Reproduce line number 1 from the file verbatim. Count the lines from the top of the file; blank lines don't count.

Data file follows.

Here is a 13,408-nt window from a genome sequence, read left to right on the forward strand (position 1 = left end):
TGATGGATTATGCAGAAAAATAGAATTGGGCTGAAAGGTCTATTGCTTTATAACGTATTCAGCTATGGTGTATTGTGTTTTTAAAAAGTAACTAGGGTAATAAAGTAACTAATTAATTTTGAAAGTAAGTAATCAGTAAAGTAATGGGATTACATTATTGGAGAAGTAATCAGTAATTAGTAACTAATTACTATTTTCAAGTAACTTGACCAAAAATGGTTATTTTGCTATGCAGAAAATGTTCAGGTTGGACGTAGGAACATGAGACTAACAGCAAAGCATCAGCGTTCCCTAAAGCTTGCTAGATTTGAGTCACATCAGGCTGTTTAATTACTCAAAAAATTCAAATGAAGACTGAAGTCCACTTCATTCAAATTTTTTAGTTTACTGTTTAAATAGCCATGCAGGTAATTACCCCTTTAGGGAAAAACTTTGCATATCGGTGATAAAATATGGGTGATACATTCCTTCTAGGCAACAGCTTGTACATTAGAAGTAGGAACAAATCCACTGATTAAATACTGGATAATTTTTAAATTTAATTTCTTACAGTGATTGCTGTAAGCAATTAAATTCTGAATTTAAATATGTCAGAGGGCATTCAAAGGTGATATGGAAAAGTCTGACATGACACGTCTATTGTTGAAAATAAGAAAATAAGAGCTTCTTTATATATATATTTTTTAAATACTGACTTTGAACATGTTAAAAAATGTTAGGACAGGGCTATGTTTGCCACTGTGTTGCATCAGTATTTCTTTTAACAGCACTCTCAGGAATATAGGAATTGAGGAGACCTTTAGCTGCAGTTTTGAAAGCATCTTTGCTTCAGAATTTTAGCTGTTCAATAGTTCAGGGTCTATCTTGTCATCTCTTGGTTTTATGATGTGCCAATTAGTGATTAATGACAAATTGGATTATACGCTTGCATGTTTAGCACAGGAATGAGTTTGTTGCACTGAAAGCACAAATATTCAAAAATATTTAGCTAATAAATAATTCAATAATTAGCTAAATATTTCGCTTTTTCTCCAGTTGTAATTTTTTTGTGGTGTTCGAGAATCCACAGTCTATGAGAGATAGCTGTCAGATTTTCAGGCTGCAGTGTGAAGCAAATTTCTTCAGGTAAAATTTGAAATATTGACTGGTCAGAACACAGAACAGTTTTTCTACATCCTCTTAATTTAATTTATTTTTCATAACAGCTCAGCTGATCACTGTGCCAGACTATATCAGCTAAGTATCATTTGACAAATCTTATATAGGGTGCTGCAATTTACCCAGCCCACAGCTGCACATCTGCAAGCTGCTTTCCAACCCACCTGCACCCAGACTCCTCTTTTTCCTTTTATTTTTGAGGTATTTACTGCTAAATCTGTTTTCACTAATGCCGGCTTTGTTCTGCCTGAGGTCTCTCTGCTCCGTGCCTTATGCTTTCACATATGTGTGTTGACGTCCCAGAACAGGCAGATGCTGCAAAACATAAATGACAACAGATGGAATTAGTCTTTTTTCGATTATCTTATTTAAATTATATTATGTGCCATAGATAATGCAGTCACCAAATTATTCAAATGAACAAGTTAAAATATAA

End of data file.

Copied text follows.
Here is a 13,408-nt window from a genome sequence, read left to right on the forward strand (position 1 = left end):